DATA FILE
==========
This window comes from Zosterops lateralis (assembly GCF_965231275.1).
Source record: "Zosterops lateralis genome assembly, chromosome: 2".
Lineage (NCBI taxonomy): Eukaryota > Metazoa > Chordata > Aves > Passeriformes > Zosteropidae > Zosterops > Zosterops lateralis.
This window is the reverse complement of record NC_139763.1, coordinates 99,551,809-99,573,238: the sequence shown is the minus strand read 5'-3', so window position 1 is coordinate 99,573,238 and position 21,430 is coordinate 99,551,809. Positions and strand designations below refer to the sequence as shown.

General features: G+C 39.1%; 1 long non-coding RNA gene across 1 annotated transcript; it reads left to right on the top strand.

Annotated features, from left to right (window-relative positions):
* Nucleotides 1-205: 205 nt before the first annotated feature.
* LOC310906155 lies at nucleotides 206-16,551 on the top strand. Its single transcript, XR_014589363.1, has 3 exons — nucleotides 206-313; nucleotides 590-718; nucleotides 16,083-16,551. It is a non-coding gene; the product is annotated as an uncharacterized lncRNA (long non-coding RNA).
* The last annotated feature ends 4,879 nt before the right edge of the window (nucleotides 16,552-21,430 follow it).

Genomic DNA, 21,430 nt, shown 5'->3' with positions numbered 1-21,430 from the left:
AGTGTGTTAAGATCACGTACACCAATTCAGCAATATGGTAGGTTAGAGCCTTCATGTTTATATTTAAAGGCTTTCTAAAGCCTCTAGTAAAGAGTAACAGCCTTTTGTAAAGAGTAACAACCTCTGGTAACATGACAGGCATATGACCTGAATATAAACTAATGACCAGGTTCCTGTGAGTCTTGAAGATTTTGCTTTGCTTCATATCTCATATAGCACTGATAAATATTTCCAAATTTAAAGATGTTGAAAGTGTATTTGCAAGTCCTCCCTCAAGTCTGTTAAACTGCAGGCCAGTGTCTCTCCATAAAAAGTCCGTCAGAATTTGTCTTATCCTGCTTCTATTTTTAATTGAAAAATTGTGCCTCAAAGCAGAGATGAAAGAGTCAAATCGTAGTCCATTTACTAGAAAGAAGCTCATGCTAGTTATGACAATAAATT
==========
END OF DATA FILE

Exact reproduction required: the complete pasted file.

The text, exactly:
This window comes from Zosterops lateralis (assembly GCF_965231275.1).
Source record: "Zosterops lateralis genome assembly, chromosome: 2".
Lineage (NCBI taxonomy): Eukaryota > Metazoa > Chordata > Aves > Passeriformes > Zosteropidae > Zosterops > Zosterops lateralis.
This window is the reverse complement of record NC_139763.1, coordinates 99,551,809-99,573,238: the sequence shown is the minus strand read 5'-3', so window position 1 is coordinate 99,573,238 and position 21,430 is coordinate 99,551,809. Positions and strand designations below refer to the sequence as shown.

General features: G+C 39.1%; 1 long non-coding RNA gene across 1 annotated transcript; it reads left to right on the top strand.

Annotated features, from left to right (window-relative positions):
* Nucleotides 1-205: 205 nt before the first annotated feature.
* LOC310906155 lies at nucleotides 206-16,551 on the top strand. Its single transcript, XR_014589363.1, has 3 exons — nucleotides 206-313; nucleotides 590-718; nucleotides 16,083-16,551. It is a non-coding gene; the product is annotated as an uncharacterized lncRNA (long non-coding RNA).
* The last annotated feature ends 4,879 nt before the right edge of the window (nucleotides 16,552-21,430 follow it).

Genomic DNA, 21,430 nt, shown 5'->3' with positions numbered 1-21,430 from the left:
AGTGTGTTAAGATCACGTACACCAATTCAGCAATATGGTAGGTTAGAGCCTTCATGTTTATATTTAAAGGCTTTCTAAAGCCTCTAGTAAAGAGTAACAGCCTTTTGTAAAGAGTAACAACCTCTGGTAACATGACAGGCATATGACCTGAATATAAACTAATGACCAGGTTCCTGTGAGTCTTGAAGATTTTGCTTTGCTTCATATCTCATATAGCACTGATAAATATTTCCAAATTTAAAGATGTTGAAAGTGTATTTGCAAGTCCTCCCTCAAGTCTGTTAAACTGCAGGCCAGTGTCTCTCCATAAAAAGTCCGTCAGAATTTGTCTTATCCTGCTTCTATTTTTAATTGAAAAATTGTGCCTCAAAGCAGAGATGAAAGAGTCAAATCGTAGTCCATTTACTAGAAAGAAGCTCATGCTAGTTATGACAATAAATT